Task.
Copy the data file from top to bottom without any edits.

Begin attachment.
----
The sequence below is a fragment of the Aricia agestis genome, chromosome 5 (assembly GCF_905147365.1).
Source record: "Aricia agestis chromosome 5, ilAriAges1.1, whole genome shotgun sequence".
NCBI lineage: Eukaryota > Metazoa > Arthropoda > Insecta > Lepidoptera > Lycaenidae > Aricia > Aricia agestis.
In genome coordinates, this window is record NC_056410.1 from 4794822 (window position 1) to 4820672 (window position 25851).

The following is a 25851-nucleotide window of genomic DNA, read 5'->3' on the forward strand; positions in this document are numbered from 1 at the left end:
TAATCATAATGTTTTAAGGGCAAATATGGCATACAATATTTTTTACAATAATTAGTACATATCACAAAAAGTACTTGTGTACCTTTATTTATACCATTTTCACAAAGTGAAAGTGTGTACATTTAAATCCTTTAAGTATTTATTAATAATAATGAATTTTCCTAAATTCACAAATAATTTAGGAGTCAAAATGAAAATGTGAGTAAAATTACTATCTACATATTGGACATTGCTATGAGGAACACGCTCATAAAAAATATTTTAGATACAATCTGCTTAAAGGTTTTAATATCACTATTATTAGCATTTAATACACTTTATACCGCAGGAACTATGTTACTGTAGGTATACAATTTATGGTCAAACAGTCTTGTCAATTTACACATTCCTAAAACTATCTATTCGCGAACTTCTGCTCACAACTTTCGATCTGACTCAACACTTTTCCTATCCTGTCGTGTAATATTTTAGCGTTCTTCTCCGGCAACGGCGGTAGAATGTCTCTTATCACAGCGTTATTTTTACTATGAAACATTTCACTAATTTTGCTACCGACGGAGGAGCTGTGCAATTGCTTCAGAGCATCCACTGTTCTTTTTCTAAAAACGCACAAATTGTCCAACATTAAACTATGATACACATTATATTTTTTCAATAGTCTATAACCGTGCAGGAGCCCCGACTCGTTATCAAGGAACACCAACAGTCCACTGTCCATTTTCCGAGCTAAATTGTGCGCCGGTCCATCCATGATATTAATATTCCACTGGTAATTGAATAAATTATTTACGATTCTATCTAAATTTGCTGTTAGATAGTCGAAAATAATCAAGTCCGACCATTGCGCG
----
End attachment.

The sequence below is a fragment of the Aricia agestis genome, chromosome 5 (assembly GCF_905147365.1).
Source record: "Aricia agestis chromosome 5, ilAriAges1.1, whole genome shotgun sequence".
NCBI lineage: Eukaryota > Metazoa > Arthropoda > Insecta > Lepidoptera > Lycaenidae > Aricia > Aricia agestis.
In genome coordinates, this window is record NC_056410.1 from 4794822 (window position 1) to 4820672 (window position 25851).

The following is a 25851-nucleotide window of genomic DNA, read 5'->3' on the forward strand; positions in this document are numbered from 1 at the left end:
TAATCATAATGTTTTAAGGGCAAATATGGCATACAATATTTTTTACAATAATTAGTACATATCACAAAAAGTACTTGTGTACCTTTATTTATACCATTTTCACAAAGTGAAAGTGTGTACATTTAAATCCTTTAAGTATTTATTAATAATAATGAATTTTCCTAAATTCACAAATAATTTAGGAGTCAAAATGAAAATGTGAGTAAAATTACTATCTACATATTGGACATTGCTATGAGGAACACGCTCATAAAAAATATTTTAGATACAATCTGCTTAAAGGTTTTAATATCACTATTATTAGCATTTAATACACTTTATACCGCAGGAACTATGTTACTGTAGGTATACAATTTATGGTCAAACAGTCTTGTCAATTTACACATTCCTAAAACTATCTATTCGCGAACTTCTGCTCACAACTTTCGATCTGACTCAACACTTTTCCTATCCTGTCGTGTAATATTTTAGCGTTCTTCTCCGGCAACGGCGGTAGAATGTCTCTTATCACAGCGTTATTTTTACTATGAAACATTTCACTAATTTTGCTACCGACGGAGGAGCTGTGCAATTGCTTCAGAGCATCCACTGTTCTTTTTCTAAAAACGCACAAATTGTCCAACATTAAACTATGATACACATTATATTTTTTCAATAGTCTATAACCGTGCAGGAGCCCCGACTCGTTATCAAGGAACACCAACAGTCCACTGTCCATTTTCCGAGCTAAATTGTGCGCCGGTCCATCCATGATATTAATATTCCACTGGTAATTGAATAAATTATTTACGATTCTATCTAAATTTGCTGTTAGATAGTCGAAAATAATCAAGTCCGACCATTGCGCG